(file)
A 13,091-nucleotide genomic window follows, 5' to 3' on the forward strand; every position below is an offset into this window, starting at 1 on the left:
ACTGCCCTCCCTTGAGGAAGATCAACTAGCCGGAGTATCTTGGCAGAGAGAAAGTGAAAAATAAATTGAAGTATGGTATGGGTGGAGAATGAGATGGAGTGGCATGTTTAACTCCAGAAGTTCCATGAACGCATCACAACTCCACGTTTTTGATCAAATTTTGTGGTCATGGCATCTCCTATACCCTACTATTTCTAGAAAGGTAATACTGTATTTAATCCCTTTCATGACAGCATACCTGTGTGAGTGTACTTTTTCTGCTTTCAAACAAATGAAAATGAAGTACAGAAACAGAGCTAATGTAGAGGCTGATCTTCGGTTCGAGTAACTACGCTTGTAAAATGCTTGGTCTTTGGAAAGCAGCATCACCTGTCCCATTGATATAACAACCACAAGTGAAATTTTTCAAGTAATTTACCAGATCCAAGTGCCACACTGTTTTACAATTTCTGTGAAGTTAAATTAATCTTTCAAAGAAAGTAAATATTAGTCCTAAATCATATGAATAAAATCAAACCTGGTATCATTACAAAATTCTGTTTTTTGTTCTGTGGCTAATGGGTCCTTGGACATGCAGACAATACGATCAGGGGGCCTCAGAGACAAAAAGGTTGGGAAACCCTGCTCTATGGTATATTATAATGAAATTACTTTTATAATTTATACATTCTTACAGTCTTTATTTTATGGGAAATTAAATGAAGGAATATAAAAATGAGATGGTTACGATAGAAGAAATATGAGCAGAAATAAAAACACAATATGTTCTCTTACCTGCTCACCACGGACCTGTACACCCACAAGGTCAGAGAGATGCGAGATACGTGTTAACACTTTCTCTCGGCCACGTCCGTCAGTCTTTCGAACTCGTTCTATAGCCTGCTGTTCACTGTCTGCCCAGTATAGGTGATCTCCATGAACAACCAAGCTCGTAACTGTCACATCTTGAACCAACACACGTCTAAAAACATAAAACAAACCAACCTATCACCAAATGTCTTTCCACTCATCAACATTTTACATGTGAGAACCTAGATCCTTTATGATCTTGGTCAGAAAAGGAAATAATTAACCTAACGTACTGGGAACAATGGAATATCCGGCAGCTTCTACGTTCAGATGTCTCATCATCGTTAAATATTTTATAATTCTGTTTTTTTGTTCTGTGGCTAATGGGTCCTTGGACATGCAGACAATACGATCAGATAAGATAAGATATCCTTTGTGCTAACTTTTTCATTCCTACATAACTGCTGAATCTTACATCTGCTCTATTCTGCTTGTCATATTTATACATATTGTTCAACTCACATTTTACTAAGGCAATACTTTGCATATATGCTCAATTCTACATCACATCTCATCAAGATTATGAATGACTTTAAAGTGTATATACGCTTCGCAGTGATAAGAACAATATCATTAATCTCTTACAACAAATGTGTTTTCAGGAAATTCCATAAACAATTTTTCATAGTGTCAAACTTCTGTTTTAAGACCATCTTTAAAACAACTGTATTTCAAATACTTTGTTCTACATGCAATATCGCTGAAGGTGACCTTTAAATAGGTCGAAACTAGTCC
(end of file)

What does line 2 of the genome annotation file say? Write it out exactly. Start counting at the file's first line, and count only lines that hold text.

ACTGCCCTCCCTTGAGGAAGATCAACTAGCCGGAGTATCTTGGCAGAGAGAAAGTGAAAAATAAATTGAAGTATGGTATGGGTGGAGAATGAGATGGAGTGGCATGTTTAACTCCAGAAGTTCCATGAACGCATCACAACTCCACGTTTTTGATCAAATTTTGTGGTCATGGCATCTCCTATACCCTACTATTTCTAGAAAGGTAATACTGTATTTAATCCCTTTCATGACAGCATACCTGTGTGAGTGTACTTTTTCTGCTTTCAAACAAATGAAAATGAAGTACAGAAACAGAGCTAATGTAGAGGCTGATCTTCGGTTCGAGTAACTACGCTTGTAAAATGCTTGGTCTTTGGAAAGCAGCATCACCTGTCCCATTGATATAACAACCACAAGTGAAATTTTTCAAGTAATTTACCAGATCCAAGTGCCACACTGTTTTACAATTTCTGTGAAGTTAAATTAATCTTTCAAAGAAAGTAAATATTAGTCCTAAATCATATGAATAAAATCAAACCTGGTATCATTACAAAATTCTGTTTTTTGTTCTGTGGCTAATGGGTCCTTGGACATGCAGACAATACGATCAGGGGGCCTCAGAGACAAAAAGGTTGGGAAACCCTGCTCTATGGTATATTATAATGAAATTACTTTTATAATTTATACATTCTTACAGTCTTTATTTTATGGGAAATTAAATGAAGGAATATAAAAATGAGATGGTTACGATAGAAGAAATATGAGCAGAAATAAAAACACAATATGTTCTCTTACCTGCTCACCACGGACCTGTACACCCACAAGGTCAGAGAGATGCGAGATACGTGTTAACACTTTCTCTCGGCCACGTCCGTCAGTCTTTCGAACTCGTTCTATAGCCTGCTGTTCACTGTCTGCCCAGTATAGGTGATCTCCATGAACAACCAAGCTCGTAACTGTCACATCTTGAACCAACACACGTCTAAAAACATAAAACAAACCAACCTATCACCAAATGTCTTTCCACTCATCAACATTTTACATGTGAGAACCTAGATCCTTTATGATCTTGGTCAGAAAAGGAAATAATTAACCTAACGTACTGGGAACAATGGAATATCCGGCAGCTTCTACGTTCAGATGTCTCATCATCGTTAAATATTTTATAATTCTGTTTTTTTGTTCTGTGGCTAATGGGTCCTTGGACATGCAGACAATACGATCAGATAAGATAAGATATCCTTTGTGCTAACTTTTTCATTCCTACATAACTGCTGAATCTTACATCTGCTCTATTCTGCTTGTCATATTTATACATATTGTTCAACTCACATTTTACTAAGGCAATACTTTGCATATATGCTCAATTCTACATCACATCTCATCAAGATTATGAATGACTTTAAAGTGTATATACGCTTCGCAGTGATAAGAACAATATCATTAATCTCTTACAACAAATGTGTTTTCAGGAAATTCCATAAACAATTTTTCATAGTGTCAAACTTCTGTTTTAAGACCATCTTTAAAACAACTGTATTTCAAATACTTTGTTCTACATGCAATATCGCTGAAGGTGACCTTTAAATAGGTCGAAACTAGTCC